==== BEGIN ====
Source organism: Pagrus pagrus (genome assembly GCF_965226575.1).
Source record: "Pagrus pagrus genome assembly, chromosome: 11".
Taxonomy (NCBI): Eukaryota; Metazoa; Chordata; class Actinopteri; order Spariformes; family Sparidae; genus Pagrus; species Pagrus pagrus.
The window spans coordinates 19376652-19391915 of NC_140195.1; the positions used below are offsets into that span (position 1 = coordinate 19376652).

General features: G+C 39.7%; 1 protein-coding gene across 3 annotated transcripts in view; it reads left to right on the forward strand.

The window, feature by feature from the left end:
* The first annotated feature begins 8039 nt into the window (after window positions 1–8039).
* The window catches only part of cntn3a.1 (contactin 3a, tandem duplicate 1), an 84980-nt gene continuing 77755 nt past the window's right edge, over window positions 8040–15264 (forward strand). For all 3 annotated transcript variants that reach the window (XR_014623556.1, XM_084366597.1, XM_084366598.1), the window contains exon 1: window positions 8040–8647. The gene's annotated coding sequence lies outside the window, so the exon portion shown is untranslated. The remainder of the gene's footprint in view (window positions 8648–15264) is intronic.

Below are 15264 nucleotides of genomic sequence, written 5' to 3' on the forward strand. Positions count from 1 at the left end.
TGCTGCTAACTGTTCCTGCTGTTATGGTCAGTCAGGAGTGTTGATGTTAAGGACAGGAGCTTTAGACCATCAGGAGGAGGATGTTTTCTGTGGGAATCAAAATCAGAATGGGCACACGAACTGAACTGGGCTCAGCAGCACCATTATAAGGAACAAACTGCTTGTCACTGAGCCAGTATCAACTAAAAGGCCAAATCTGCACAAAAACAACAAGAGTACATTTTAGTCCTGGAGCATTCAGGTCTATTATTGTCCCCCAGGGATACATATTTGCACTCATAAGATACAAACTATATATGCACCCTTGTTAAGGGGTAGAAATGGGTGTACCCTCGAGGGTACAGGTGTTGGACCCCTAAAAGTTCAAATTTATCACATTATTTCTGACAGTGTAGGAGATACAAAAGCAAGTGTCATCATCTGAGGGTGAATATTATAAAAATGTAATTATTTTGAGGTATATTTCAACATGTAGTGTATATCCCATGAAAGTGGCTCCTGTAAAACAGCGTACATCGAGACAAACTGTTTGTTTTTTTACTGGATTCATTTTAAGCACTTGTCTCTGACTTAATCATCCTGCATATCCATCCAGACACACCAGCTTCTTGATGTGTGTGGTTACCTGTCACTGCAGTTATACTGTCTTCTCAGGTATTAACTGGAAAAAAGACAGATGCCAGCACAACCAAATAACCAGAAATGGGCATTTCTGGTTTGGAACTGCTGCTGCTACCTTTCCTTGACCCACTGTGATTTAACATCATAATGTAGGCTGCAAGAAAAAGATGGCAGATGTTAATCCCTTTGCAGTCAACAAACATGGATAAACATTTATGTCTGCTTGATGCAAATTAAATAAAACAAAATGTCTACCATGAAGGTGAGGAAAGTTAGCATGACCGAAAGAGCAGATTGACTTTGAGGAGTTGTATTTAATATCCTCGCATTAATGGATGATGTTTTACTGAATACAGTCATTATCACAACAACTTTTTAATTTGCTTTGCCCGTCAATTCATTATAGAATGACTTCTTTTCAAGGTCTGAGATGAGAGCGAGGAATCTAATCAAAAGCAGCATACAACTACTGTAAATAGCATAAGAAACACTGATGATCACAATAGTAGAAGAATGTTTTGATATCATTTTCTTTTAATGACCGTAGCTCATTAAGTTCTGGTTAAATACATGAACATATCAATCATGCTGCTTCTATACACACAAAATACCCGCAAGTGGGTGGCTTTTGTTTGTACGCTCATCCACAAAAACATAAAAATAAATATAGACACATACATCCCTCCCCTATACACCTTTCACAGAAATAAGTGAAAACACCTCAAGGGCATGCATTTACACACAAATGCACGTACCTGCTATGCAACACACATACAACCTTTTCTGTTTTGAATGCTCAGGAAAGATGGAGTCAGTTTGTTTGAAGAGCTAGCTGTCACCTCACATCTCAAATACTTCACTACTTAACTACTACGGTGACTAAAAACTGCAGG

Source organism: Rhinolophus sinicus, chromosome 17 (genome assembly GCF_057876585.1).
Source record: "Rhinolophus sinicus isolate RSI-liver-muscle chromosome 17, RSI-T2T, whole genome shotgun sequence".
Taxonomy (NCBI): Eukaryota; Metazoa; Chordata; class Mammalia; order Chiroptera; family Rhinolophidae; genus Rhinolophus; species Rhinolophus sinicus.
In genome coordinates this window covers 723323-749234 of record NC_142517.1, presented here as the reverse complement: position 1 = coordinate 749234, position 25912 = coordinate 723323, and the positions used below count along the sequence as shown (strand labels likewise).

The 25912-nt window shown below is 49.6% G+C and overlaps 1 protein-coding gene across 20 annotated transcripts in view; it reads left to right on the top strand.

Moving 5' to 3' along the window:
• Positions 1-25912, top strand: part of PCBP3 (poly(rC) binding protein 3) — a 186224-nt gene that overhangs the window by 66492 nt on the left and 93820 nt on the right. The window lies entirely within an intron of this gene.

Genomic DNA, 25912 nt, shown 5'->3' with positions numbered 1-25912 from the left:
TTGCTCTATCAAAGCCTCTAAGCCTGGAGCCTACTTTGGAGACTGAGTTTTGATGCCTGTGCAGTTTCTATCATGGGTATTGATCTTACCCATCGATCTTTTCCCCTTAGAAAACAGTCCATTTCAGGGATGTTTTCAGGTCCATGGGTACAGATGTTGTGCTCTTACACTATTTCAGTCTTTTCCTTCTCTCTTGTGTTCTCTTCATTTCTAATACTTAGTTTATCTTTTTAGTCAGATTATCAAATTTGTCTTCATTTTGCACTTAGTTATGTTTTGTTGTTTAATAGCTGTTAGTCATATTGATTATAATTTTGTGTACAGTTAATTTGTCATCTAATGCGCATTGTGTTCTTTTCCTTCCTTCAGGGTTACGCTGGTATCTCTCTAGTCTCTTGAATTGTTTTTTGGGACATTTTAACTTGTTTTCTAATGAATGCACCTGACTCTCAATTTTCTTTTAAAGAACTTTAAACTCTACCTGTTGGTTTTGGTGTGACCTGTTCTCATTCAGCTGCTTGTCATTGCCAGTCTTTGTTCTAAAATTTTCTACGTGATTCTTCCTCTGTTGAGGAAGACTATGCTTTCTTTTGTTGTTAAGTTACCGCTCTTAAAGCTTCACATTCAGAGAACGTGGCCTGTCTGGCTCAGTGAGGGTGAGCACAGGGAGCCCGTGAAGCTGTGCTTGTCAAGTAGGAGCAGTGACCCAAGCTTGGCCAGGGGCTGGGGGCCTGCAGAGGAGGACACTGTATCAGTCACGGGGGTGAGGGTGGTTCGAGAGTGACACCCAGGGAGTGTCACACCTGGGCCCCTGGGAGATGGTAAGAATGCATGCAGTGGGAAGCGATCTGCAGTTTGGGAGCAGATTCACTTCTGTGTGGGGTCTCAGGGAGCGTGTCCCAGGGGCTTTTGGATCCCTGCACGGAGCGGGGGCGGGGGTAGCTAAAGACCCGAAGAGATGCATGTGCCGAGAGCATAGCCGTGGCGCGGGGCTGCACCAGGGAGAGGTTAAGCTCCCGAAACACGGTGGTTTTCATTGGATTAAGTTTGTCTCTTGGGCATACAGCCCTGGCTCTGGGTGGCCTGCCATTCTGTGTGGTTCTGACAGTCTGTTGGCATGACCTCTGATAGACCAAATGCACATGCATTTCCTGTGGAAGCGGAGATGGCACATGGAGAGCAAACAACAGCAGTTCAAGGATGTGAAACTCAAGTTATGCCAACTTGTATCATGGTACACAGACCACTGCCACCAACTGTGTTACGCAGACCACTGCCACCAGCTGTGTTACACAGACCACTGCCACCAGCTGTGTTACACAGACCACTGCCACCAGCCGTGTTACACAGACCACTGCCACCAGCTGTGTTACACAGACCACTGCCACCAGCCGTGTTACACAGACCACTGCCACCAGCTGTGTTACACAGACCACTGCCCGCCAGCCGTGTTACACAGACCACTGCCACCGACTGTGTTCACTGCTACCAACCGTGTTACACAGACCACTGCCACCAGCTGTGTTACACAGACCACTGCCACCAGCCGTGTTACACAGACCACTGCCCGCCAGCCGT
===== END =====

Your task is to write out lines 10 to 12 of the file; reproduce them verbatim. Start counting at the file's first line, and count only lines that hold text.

TGCTGCTAACTGTTCCTGCTGTTATGGTCAGTCAGGAGTGTTGATGTTAAGGACAGGAGCTTTAGACCATCAGGAGGAGGATGTTTTCTGTGGGAATCAAAATCAGAATGGGCACACGAACTGAACTGGGCTCAGCAGCACCATTATAAGGAACAAACTGCTTGTCACTGAGCCAGTATCAACTAAAAGGCCAAATCTGCACAAAAACAACAAGAGTACATTTTAGTCCTGGAGCATTCAGGTCTATTATTGTCCCCCAGGGATACATATTTGCACTCATAAGATACAAACTATATATGCACCCTTGTTAAGGGGTAGAAATGGGTGTACCCTCGAGGGTACAGGTGTTGGACCCCTAAAAGTTCAAATTTATCACATTATTTCTGACAGTGTAGGAGATACAAAAGCAAGTGTCATCATCTGAGGGTGAATATTATAAAAATGTAATTATTTTGAGGTATATTTCAACATGTAGTGTATATCCCATGAAAGTGGCTCCTGTAAAACAGCGTACATCGAGACAAACTGTTTGTTTTTTTACTGGATTCATTTTAAGCACTTGTCTCTGACTTAATCATCCTGCATATCCATCCAGACACACCAGCTTCTTGATGTGTGTGGTTACCTGTCACTGCAGTTATACTGTCTTCTCAGGTATTAACTGGAAAAAAGACAGATGCCAGCACAACCAAATAACCAGAAATGGGCATTTCTGGTTTGGAACTGCTGCTGCTACCTTTCCTTGACCCACTGTGATTTAACATCATAATGTAGGCTGCAAGAAAAAGATGGCAGATGTTAATCCCTTTGCAGTCAACAAACATGGATAAACATTTATGTCTGCTTGATGCAAATTAAATAAAACAAAATGTCTACCATGAAGGTGAGGAAAGTTAGCATGACCGAAAGAGCAGATTGACTTTGAGGAGTTGTATTTAATATCCTCGCATTAATGGATGATGTTTTACTGAATACAGTCATTATCACAACAACTTTTTAATTTGCTTTGCCCGTCAATTCATTATAGAATGACTTCTTTTCAAGGTCTGAGATGAGAGCGAGGAATCTAATCAAAAGCAGCATACAACTACTGTAAATAGCATAAGAAACACTGATGATCACAATAGTAGAAGAATGTTTTGATATCATTTTCTTTTAATGACCGTAGCTCATTAAGTTCTGGTTAAATACATGAACATATCAATCATGCTGCTTCTATACACACAAAATACCCGCAAGTGGGTGGCTTTTGTTTGTACGCTCATCCACAAAAACATAAAAATAAATATAGACACATACATCCCTCCCCTATACACCTTTCACAGAAATAAGTGAAAACACCTCAAGGGCATGCATTTACACACAAATGCACGTACCTGCTATGCAACACACATACAACCTTTTCTGTTTTGAATGCTCAGGAAAGATGGAGTCAGTTTGTTTGAAGAGCTAGCTGTCACCTCACATCTCAAATACTTCACTACTTAACTACTACGGTGACTAAAAACTGCAGG

Source organism: Rhinolophus sinicus, chromosome 17 (genome assembly GCF_057876585.1).
Source record: "Rhinolophus sinicus isolate RSI-liver-muscle chromosome 17, RSI-T2T, whole genome shotgun sequence".